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Friday, Jun 9, 2023

Portrait of a Chamber and Its Leader: Adapting to Changes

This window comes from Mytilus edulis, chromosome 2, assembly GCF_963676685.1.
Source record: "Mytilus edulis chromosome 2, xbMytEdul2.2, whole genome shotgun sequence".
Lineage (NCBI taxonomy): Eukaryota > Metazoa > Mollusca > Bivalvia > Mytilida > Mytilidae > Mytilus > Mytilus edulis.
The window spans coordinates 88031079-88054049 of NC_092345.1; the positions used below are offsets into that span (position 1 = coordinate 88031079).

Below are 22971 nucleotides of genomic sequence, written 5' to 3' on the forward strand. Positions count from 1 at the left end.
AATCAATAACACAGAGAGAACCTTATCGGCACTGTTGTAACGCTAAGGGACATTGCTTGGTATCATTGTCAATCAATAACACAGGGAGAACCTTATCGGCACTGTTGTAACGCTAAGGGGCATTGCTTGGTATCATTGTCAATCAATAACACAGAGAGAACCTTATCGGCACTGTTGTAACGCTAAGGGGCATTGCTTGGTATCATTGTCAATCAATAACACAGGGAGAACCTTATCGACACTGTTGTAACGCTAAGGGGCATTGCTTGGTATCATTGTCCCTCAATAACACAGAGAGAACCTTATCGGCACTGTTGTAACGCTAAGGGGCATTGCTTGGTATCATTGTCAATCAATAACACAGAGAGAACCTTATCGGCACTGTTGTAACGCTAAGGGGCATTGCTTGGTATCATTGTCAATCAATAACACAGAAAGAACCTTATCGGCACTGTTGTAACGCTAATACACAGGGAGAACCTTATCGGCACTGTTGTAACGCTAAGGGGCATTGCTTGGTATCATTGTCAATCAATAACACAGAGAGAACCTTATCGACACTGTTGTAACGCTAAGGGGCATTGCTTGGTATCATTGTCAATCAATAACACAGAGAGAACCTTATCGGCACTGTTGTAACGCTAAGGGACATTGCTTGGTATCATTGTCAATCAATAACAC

Each of the dozens of chambers of commerce operating within the San Fernando Valley can offer dozens of members ready to sing the praises of their organization. It would be difficult to rate chambers in any substantive fashion, and it would be wrong to assume that the biggest are always the best. But there are some that consistently earn the praise from their members, and other chambers, for consistently improving their offerings and representing communities well. The Mid Valley Chamber of Commerce has one thing that every organization prides: a wealth of institutional knowledge. Executive Director Nancy Hoffman Vanyek has been with the chamber for 18 years, starting as its communications manager. The chamber serves primarily the Van Nuys, Panorama City and North Hills areas but claims membership from throughout the Valley. Vanyek has been able to see the area change, and see how local chambers have re-evaluated their role in business. Along with several others, the Mid Valley Chamber decided a few years ago that it was time for a hard look at what role chambers served, and what local business people thought of them. Vanyek and her staff found that chambers felt to most people like relics from an antiquated way of doing business. “We realized that people were still looking at most chambers as your father’s chamber,” Vanyek said. We didn’t want to be that way any more we wanted to be younger, sexier, and more attractive to the younger business people. That seemed to be a hard market to penetrate, years and years ago people belonged to chambers because that’s just what you did.” The committee re-evaluating the chamber was made up of outsiders, members were leaders of local business organizations, board representatives from other chambers and city government officials. Overall, the committee found that the chamber was doing good work, although in some cases it was too reluctant to self-publicize. But Vanyek decided the chamber’s events could be spiced up a little bit. “We wanted to create a buzz, we wanted people to be talking about the Mid Valley Chamber. That’s how we were going to gauge our success,” Vanyek said. “Our installation dinner we made into a whole James Bond event. We made it sexy and little bit outside the mainstream.” “It was so different from every other dinner, it really changed how we did our events. We weren’t afraid to be seen as little cutting-edge, a little bit outside what people see as (normal for) chambers anymore.” Themed events The chamber’s installation dinner earlier this month this time the theme was “An Evening at Moulin Rouge” saw over 260 people in attendance. Not bad, Vanyek said, for a chamber with 400 members. She’s also shortened the portion of the program spent on installations and speeches. “People want to be entertained, they want it to be something they’re able to bring their spouses to and have a good time. People stay and dance,” said Vanyek. “We get a lot of couples, when before it was maybe single people, business obligations buying tables. Now the tables are made up of friends going there and having a good time together.” The Mid Valley Chamber has also made a strong effort over the last couple of years to more technologically accessible, especially when it comes to government affairs. The chamber’s rapport with local representatives, Vanyek says, has always been good, and the chamber is linked into a weekly conference call with the California Chamber of Commerce in order to stay abreast of important state issues. It also maintains a committee that is empowered to take a political position without having to go to the chamber board first, making it much quicker to react to members’ concerns. When the chamber launched its new Web site last year, it included a function that allows members to easily send letters to their state representatives on political issues. Members enter their ZIP code and the letter is automatically drafted and addressed to the right senators or assemblymembers. Chamber members can make their own changes, download the letter as a Microsoft Word document in order to print it, or simply send the letter right from the chamber’s web site with a click of the mouse. Looking for a fit Tim Walsh, a financial advisor who lives in Sherman Oaks, said he took two months to explore different chambers before deciding which one to join. “I went to mixers, breakfasts and lunches and a board meeting for five different chambers,” Walsh. “It was a very thorough process and I found out the Mid Valley Chamber was really going to be meeting my needs. They were well developed, and had consistent leadership. Their people have been there a long time, they didn’t have a lot of turnover.” Walsh has also made use of the Chamber’s Web site to contact his elected representatives from time to time. He said the site’s function that locates representatives is helpful, considering that most people aren’t sure who their representative is. Walsh said the chambers biggest strength is its events, which are well-attended. He goes to the networking breakfast every month, which he said is regularly attended by up to 100 people. One of the biggest changes for the chamber after its strategic vision committee convened was the way in which it approached member advocacy. “A lot of people would join the chamber because they believed that we would support every business issue, whether it was a zoning issue or a liquor license,” Vanyek said. Most of the time, members that joined for those reasons were unlikely to renew after a year, and the chamber decided that assessing a business’ impact on its surroundings was as important as growing its membership. Vanyek said the chamber began to pay closer attention to whether or not businesses were bringing more crime, or working with the police. It looked at the prevalence of liquor licenses in an area rather than giving automatic support to every business that asked for it. “We decided that if it wasn’t good for the community as a whole, whether we had historically supported an issue, we weren’t necessarily going to support (every business),” she said.